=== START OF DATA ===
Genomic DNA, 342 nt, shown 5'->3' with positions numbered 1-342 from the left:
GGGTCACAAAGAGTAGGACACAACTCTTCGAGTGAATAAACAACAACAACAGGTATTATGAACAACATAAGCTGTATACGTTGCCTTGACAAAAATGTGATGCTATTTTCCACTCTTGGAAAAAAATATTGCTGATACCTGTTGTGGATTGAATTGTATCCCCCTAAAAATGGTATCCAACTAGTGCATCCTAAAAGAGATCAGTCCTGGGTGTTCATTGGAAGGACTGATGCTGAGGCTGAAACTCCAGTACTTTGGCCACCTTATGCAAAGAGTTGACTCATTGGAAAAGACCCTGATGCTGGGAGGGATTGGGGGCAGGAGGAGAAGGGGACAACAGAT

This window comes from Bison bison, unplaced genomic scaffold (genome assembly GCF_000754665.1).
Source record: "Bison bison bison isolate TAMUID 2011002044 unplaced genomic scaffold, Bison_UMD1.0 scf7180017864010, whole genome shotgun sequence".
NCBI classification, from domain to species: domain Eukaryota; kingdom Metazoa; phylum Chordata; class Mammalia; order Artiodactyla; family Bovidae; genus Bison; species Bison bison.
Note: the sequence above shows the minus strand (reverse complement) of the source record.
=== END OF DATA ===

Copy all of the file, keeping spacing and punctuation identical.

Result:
Genomic DNA, 342 nt, shown 5'->3' with positions numbered 1-342 from the left:
GGGTCACAAAGAGTAGGACACAACTCTTCGAGTGAATAAACAACAACAACAGGTATTATGAACAACATAAGCTGTATACGTTGCCTTGACAAAAATGTGATGCTATTTTCCACTCTTGGAAAAAAATATTGCTGATACCTGTTGTGGATTGAATTGTATCCCCCTAAAAATGGTATCCAACTAGTGCATCCTAAAAGAGATCAGTCCTGGGTGTTCATTGGAAGGACTGATGCTGAGGCTGAAACTCCAGTACTTTGGCCACCTTATGCAAAGAGTTGACTCATTGGAAAAGACCCTGATGCTGGGAGGGATTGGGGGCAGGAGGAGAAGGGGACAACAGAT

This window comes from Bison bison, unplaced genomic scaffold (genome assembly GCF_000754665.1).
Source record: "Bison bison bison isolate TAMUID 2011002044 unplaced genomic scaffold, Bison_UMD1.0 scf7180017864010, whole genome shotgun sequence".
NCBI classification, from domain to species: domain Eukaryota; kingdom Metazoa; phylum Chordata; class Mammalia; order Artiodactyla; family Bovidae; genus Bison; species Bison bison.
Note: the sequence above shows the minus strand (reverse complement) of the source record.